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Where There’s No Will, There’s No Way

July 18, 2014

As dissussed in last week’s Analysis and Commentary, the smooth, bi-partisan “regular order appropriations” that we all hoped for … is rapidly turning disorderly and partisan. Yet, the appropriations process continues to flow along — more than a trickle, far less than a torrent. The key question: to what end?

The mechanics of appropriations seem to be in place:

  • The House has passed two appropriations bills in the last 2 weeks. Altogether, they have passed seven of 12 appropriations bills and four more have been adopted at the committee level.
  • The Senate — generally slower on moving appropriations bills, even in good years — has passed no appropriations bills. However, eight of 12 bills have been passed out of committee.

In theory, the Congress could get to the finish line on seven to 10 appropriations bills before the new fiscal year starts on September 30. If that occurs, probably the Agriculture/FDA appropriations bill will be one of them. This is not as certain as in some prior years because food stamps and farm bill issues have become more contentious.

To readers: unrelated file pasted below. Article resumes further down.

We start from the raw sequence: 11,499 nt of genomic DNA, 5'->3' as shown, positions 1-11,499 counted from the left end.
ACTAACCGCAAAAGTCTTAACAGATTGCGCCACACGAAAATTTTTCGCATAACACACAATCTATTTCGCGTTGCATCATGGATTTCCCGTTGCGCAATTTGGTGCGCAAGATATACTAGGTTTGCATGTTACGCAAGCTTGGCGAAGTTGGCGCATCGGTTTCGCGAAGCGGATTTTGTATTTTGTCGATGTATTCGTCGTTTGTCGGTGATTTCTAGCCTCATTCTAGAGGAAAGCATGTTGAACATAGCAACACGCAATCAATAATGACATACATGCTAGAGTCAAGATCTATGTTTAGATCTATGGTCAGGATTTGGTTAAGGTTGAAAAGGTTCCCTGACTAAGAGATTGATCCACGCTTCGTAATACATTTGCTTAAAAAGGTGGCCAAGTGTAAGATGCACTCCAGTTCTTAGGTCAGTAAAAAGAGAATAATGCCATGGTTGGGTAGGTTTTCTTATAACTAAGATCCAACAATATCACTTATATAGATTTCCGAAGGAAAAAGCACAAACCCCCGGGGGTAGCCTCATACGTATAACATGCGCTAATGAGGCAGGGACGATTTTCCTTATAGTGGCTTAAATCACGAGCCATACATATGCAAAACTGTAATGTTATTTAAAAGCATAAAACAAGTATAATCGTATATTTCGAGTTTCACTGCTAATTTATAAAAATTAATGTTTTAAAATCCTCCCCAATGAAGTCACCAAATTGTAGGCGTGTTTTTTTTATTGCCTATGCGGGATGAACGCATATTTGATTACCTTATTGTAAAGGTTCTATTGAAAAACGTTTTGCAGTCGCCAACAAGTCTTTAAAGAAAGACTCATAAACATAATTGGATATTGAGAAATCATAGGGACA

More generally, nobody can be sure whether Congress has the requisite will to forge compromises on spending allocations and related policy issues. If not, then a Continuing Resolution is likely to cover all or almost all of the federal government when the new fiscal year begins. And based on last year’s experience, there is the possibility that there could be a government shutdown—although we hope Congress learned its lesson.

Between now and August recess, the fate of the President’s emergency supplemental spending request may be the immediate test of whether compromise is possible. The requested monies are mostly for immigration and border issues, with a smaller amount to cover the higher costs this year of combating wildfires. Haunting this bill are the larger issues of immigration reform and deficit reduction. It is unclear whether the House and Senate, respectively and then in conference, can bridge the differences in their views.  We will see how that plays out.

Note: This week’s Analysis and Commentary was written by Steven Grossman, the deputy executive director of the Alliance for a Stronger FDA

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